Want to know what the hardest part of meditation is? Here's a hint: It has nothing to do with meditation at all! The hardest part is simply making the time to meditate. Once you believe in its power and see its results, you won't let anything get in the way of you and your peaceful practice. It might be tough in the beginning, but stay with it! It'll be well worth the effort.
Make a goal for yourself and evaluate your progress as you go. Commit to at least 3-4 periods of meditation for four weeks. After this time, evaluate whether the meditation has made a positive difference your life. I start my private coaching clients with 10 minute sessions twice each day for the first two weeks. What I’m trying to do is to get them to carve out two chunks of time and establish a routine/habit that we will expand over the next two weeks (up to 20 minutes each session). After the first month, I encourage them to try for 30 minutes in each session.
These meditation tips will help you to get started:
1. Choose a time to meditate. Find a good time for you to meditate. Mornings and evenings are natural choices, but choose what will work best for you. When I first started, I used part of my lunch break at work. Later, when I started working from my home office, I was able to increase my time in meditation each day. Again, you can start with shorter sessions in the beginning, but generally you should shoot for between 30 minutes (or even work up to an hour) during each session. The key is to make meditation a priority for yourself just like you would for everything else that's important in your life.
2. Keep an elevated posture. If you slouch, you won't be in a good position for meditation and you're more likely to feel like falling asleep. Elevate your posture and you'll feel more open to the world. Relax in a crossed legged sitting position and rest your hands in your lap. You may want to consider investing in a zafu/zabuton for comfort. On the other hand, if you have been living the typical American regimen of poor diet and no exercise, you may find that your flexibility is not what you remember it being! If so, don’t feel that you need to contort yourself into a full lotus position that will require a 911 call to extricate yourself from. Simply use a straight back chair, sit up tall, feel on the floor, hands on your thighs/in your lap.
3. Focus on your breath. Your main goal is to keep your attention on your breath as you breathe in and breathe out. It may help to say a mantra and visualize breathing in good energy and letting out the bad energy with each cycle. Again, don’t make this too difficult. You don’t need to travel to India and have the guru give you a secret mantra. At least in the beginning, use a word or phrase that speaks to your intention, such as “peace”, “love”, “OM NAMO” (Om is said to be the sound of infinity and immortality, containing within it all the scriptures of the world. Namo, in Sanskrit, means to honor, appreciate and be humble towards.) The key here is to breathe at a pace that's comfortable for you. Work toward deep, long breaths.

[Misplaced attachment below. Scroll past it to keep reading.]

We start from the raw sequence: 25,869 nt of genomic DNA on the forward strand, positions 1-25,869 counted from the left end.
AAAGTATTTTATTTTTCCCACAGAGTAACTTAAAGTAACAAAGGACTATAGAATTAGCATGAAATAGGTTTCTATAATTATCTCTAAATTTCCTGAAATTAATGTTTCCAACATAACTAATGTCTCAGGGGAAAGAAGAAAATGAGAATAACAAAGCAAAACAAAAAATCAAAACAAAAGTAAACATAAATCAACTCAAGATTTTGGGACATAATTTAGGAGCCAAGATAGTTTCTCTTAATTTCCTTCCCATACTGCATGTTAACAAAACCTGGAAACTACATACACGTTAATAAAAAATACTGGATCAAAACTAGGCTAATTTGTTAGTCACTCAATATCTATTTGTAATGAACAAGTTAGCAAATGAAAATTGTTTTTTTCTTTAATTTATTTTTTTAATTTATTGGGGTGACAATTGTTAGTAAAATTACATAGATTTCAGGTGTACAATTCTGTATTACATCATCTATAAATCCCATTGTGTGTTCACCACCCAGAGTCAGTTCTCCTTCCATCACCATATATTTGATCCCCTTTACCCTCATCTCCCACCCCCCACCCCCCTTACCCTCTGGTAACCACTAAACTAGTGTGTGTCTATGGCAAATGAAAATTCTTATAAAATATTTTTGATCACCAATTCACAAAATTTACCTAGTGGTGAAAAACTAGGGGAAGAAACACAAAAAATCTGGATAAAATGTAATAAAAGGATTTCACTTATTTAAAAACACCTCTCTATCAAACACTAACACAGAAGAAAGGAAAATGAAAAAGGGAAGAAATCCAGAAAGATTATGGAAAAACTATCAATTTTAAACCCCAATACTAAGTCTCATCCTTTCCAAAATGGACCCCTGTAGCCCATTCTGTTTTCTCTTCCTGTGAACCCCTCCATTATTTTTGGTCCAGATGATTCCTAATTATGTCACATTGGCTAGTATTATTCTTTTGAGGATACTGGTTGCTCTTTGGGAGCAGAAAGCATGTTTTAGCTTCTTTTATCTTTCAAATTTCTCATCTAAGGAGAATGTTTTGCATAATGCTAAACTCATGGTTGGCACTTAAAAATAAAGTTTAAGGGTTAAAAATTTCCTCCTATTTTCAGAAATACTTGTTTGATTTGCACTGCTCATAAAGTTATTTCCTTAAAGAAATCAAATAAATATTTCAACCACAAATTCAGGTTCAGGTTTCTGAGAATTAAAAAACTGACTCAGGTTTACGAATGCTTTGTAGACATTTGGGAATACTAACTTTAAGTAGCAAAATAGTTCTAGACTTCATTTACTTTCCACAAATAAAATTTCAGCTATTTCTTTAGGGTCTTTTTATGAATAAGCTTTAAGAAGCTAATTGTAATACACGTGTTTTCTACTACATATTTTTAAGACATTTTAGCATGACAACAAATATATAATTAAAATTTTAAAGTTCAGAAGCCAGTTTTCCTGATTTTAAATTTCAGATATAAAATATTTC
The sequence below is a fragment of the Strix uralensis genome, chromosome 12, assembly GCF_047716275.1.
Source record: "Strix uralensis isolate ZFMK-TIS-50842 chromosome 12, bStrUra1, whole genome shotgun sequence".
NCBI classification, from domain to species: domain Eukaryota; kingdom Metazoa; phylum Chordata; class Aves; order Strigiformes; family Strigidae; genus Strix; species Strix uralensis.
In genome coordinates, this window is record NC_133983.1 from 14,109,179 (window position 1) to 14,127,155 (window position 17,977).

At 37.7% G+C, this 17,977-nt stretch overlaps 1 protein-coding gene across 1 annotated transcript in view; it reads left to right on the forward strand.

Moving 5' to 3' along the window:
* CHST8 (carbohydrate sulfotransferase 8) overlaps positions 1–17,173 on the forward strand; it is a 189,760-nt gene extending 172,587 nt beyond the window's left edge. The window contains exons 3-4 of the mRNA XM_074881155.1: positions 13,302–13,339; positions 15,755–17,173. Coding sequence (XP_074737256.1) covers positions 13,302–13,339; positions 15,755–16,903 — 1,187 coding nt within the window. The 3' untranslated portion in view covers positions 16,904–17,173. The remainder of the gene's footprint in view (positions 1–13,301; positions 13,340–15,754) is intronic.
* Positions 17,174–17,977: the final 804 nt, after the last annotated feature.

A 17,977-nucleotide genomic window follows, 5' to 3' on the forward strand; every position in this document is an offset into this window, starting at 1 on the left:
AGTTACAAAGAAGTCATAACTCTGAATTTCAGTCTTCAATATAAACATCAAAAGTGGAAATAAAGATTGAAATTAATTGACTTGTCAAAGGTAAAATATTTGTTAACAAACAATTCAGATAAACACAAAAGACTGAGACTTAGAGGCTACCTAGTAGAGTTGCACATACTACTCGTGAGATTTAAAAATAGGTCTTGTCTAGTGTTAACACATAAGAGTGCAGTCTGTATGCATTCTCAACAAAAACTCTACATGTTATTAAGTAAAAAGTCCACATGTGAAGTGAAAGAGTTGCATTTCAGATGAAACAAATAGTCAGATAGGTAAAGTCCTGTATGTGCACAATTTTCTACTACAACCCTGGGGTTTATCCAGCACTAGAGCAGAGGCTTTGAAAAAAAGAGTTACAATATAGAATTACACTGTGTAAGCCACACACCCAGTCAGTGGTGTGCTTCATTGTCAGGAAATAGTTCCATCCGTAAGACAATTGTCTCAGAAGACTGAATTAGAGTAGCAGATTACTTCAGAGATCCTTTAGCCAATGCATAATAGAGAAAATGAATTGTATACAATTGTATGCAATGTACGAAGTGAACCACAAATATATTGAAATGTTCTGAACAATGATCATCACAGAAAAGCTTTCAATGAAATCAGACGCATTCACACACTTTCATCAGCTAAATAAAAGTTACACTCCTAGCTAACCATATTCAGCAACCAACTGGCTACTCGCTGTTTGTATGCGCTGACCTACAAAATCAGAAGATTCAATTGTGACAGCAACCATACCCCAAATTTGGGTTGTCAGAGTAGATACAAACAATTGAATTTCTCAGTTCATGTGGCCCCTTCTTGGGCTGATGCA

4. Acknowledge your thoughts. You want to remain fully present while you're meditating, and there's no doubt that thoughts are going to enter your mind while you're trying to concentrate. Don't be frustrated by these thoughts, but at the same time don't let thoughts take your attention completely away. Acknowledge your thoughts and then bring your focus back to your breath.
5. Fight the urge to sleep. Many people complain of the urge to sleep during meditation sessions, mainly because it's relaxing and they're meditating during early morning or late evening hours. Part of the problem is that most of us are quite sleep deprived and we’re masking it by downing Monsters and Starbucks, if not something worse. If you fall asleep in the beginning, just sleep. You obviously needed it. But that is also a signal to take action to fix your body’s energy problem in a healthy way and find a different time of the day to meditate. The bottom line is to remain awake with focus and good posture.
6. Maintain your practice. After you discover the many benefits of meditating, it will most likely become a part of you forever. You may not have time to do this every day, but it's important to keep up with regular meditation sessions. Meditation will help you keep a peaceful perspective on life and can tell you a lot of things about your true self. You can use it to relax, motivate, or energize you, depending on your purpose for each session. As you get more experienced with meditation, a more joyful and peaceful life will be yours!
In this session we will:
- Uncover hidden challenges that may be the cause of chaos, stress and discord in your life.
- Create a crystal clear vision for your “ultimate life” of tremendous success on your terms with ample quality time and energy for all your priorities.
- Leave the session renewed, re-energized, and inspired to transform your life and accomplish all of the things that are really important to you.
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Dr. Steve Stutz, CTACC is a Life Success Coach, specializing in helping busy professionals and entrepreneurs not only survive but to thrive in life and business. To receive periodic personal development tips and success mindset articles, please join his e-list by visiting www.forwardpathcoaching.com